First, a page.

Two years ago, many digital transformation projects were put on hold as the economic and workforce realities of the COVID-19 pandemic began to take hold.
CIOs refocused IT resources to support suddenly remote workforces and migrate applications from internal data centers to the cloud. These palliative efforts are backsliding. Signs of an upcoming innovation phase began to appear in late 2021 and have accelerated since then. Consider the following:
- Gartner in January predicted healthy 5.1% year-over-year growth for 2022, citing high expectations for digitalization. At the time, John-David Lovelock, research vice president at Gartner, predicted a trend back to innovation and longer-term plans this year, noting that AI and hyperautomation could experience a resurgence. In a follow-up interview, Lovelock said Gartner wasn’t looking to change its 2022 guidance in light of the Russian invasion, but he added that new projects could see a break for a few months.
- An Insight Enterprises-IDG study released in February found that nearly 90% of 400 IT decision makers surveyed are pursuing digital transformation. Respondents said they expect IT infrastructure to play the most important role in innovation. According to the study, data and analytics capabilities such as AI, machine learning and IoT are the company’s top IT goals for 2022.
- And in a February report, the Boston Consulting Group (BCG) highlighted the emergence of digital incumbents, traditional companies that have embraced hyperscaler and digital-native characteristics. These companies are moving from strengthening basic business systems to innovation, the management consultancy noted.
“Digital incumbents are starting to focus on what I call digital reengineering — fixing the basics and putting workloads in the cloud — to focus on innovation,” said Patrick Forth, chief executive and senior associate of BCG. Businesses are asking, “What can we do differently in-core and out-of-core? he noted.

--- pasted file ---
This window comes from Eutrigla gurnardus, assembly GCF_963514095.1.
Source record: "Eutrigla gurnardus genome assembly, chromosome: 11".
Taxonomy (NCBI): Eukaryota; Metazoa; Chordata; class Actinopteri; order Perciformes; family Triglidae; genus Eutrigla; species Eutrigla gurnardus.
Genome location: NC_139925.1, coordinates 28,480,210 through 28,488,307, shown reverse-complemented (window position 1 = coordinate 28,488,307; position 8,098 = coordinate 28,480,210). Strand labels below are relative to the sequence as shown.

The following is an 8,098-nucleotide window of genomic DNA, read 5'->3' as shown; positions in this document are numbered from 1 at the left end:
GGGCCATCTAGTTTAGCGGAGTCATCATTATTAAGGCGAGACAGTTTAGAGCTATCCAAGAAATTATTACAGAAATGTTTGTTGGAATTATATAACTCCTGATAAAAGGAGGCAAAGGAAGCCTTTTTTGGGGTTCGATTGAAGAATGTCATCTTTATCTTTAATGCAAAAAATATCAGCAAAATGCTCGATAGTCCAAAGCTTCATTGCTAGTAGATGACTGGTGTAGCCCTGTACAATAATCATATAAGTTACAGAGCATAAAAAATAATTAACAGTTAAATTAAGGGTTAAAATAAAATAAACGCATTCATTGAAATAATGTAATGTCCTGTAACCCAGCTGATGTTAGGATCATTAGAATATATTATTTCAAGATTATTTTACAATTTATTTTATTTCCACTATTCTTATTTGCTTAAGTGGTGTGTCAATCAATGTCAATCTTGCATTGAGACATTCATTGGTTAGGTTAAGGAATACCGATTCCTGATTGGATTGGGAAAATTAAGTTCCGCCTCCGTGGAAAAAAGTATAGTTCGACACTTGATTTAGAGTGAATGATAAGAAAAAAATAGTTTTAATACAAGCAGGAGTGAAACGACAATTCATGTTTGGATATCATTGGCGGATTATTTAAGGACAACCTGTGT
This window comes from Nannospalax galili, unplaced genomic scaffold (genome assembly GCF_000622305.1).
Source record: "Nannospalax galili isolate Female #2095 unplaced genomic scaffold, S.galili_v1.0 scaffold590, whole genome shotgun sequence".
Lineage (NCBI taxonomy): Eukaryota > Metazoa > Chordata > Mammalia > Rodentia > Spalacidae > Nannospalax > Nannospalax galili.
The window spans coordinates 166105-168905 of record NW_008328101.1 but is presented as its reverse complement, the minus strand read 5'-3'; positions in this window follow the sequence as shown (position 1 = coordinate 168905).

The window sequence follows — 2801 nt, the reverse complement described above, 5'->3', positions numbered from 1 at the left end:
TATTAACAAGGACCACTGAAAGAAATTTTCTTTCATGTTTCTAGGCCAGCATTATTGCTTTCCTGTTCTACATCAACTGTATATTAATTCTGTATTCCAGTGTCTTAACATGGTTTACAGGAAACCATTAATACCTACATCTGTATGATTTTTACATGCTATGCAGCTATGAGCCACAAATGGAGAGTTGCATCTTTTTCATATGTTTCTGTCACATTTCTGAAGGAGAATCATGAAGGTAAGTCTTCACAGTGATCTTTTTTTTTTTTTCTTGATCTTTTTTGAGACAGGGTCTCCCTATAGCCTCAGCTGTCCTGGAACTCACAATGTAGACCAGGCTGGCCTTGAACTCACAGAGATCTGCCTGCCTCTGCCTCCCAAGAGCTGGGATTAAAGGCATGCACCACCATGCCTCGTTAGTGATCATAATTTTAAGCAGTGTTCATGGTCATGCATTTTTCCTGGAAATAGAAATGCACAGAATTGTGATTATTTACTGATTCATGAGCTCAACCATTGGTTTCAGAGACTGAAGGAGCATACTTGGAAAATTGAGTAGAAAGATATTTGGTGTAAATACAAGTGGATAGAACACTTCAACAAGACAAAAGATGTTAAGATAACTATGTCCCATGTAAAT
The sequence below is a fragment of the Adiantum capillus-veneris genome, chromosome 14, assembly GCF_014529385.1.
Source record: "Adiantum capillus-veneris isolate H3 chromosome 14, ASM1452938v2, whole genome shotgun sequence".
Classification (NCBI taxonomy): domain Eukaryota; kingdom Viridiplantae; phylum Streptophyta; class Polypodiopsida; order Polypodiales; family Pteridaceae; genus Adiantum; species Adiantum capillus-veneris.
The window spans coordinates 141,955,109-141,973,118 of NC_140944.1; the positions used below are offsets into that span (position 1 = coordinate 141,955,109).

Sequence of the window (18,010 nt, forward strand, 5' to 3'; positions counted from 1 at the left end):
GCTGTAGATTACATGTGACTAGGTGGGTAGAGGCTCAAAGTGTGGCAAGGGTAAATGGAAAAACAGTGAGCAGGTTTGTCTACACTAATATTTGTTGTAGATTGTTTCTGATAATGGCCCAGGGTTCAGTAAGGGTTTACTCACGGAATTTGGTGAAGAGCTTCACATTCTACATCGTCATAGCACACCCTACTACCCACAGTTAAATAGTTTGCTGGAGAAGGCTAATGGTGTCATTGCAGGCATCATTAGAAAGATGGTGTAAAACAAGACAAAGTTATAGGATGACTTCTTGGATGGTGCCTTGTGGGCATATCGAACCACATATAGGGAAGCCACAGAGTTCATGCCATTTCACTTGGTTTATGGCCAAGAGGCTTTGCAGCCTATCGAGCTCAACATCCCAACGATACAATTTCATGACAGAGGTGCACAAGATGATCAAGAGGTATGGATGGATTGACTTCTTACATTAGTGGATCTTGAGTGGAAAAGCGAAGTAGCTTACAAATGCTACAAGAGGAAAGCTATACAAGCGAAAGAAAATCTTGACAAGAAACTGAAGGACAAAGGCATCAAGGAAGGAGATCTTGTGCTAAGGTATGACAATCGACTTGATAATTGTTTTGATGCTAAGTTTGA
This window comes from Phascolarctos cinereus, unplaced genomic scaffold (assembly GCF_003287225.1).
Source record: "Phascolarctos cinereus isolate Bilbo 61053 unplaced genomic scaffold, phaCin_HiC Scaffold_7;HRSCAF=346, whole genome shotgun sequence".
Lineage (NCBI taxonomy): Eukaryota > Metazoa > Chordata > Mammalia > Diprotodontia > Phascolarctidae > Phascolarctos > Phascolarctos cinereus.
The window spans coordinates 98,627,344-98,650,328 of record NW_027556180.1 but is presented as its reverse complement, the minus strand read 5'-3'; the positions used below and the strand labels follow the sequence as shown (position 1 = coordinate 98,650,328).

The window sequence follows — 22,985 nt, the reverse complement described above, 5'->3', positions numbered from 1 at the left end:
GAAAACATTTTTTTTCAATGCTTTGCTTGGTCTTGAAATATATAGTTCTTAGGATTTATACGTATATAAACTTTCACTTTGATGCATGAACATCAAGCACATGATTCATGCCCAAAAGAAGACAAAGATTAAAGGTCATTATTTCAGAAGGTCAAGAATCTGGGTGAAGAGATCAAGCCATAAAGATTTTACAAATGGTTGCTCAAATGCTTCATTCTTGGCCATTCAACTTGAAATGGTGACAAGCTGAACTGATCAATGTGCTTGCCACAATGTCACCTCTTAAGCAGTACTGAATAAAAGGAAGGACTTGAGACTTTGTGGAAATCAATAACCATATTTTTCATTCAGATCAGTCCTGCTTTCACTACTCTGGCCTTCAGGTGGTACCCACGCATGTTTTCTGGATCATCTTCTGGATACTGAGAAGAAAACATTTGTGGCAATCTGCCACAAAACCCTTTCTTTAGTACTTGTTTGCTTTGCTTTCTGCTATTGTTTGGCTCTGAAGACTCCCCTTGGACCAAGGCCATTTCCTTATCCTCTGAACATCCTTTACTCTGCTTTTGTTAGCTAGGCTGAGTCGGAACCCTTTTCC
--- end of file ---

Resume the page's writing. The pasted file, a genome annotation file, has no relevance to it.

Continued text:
Whether the leaders of digital transformation will be able to withstand future shocks and stay at the forefront of innovation remains to be seen. Russia’s invasion of Ukraine, a human catastrophe and a threat to economic stability, is the latest global development that could trigger a cycle of retreat and recovery.
AI Project: Lighting a Digital Penny
The shift of companies from urgently needed COVID-19 projects to forward-looking innovation can seem incredibly fast. But some companies had a head start – digital transformation never completely stopped. IT managers are building new projects on an established foundation during the pandemic.
This is the case at MultiCare Health System, a network of 11 hospitals based in Tacoma, Washington. The health care provider’s CEO board challenged managers to increase efficiency to make up for lost revenue due to the postponement of elective surgeries. Bradd Busick, CIO at MultiCare Health System, had previously explored the use of AI in managing expensive medical equipment. The first results were promising. The IT team got the green light in the second quarter of 2021 to accelerate their project.
Bradd BusickCIO, MultiCare Health System
“A lot of things have been put aside during COVID[-19]”, Busick said. “We put the gas on this one to make it go faster.
MultiCare Health System tapped Glassbeam Inc., a predictive analytics startup in Santa Clara, California, for the AI effort. The technology ingests event logs from medical equipment such as CT scanners and MRI machines. This data accumulates hastily. A Siemens CT scanner can generate 10,000 events every day, said Puneet Pandit, CEO and co-founder of Glassbeam. Glassbeam’s analytics platform uses machine data to create a mathematical model that predicts when a key component is likely to fail.
The cost of replacing a defective part is sobering. The X-ray tube for a CT scanner can cost upwards of $100,000. But revenue losses from unplanned downtime and the inability to bill for services compound the problems. A CT scanner can take three days to repair, which will result in $150,000 in revenue, Busick said.
But predictive analytics allows MultiCare Health System to automatically notify technicians before an X-ray tube filament burns out or an MRI machine’s radiofrequency coil malfunctions. The healthcare system can schedule most of this maintenance for a weekend to minimize lost revenue and disruption to patients.
Such cost avoidance, a welcome message for hospital presidents, has made AI a favorite of MultiCare Health System — so much so that MultiCare’s venture capital arm participated in a $1000 investment in December. $10 million in Glassbeam. Additionally, MultiCare and Glassbeam now plan to bring the technology to market, bringing predictive analytics to hospitals beyond the healthcare system.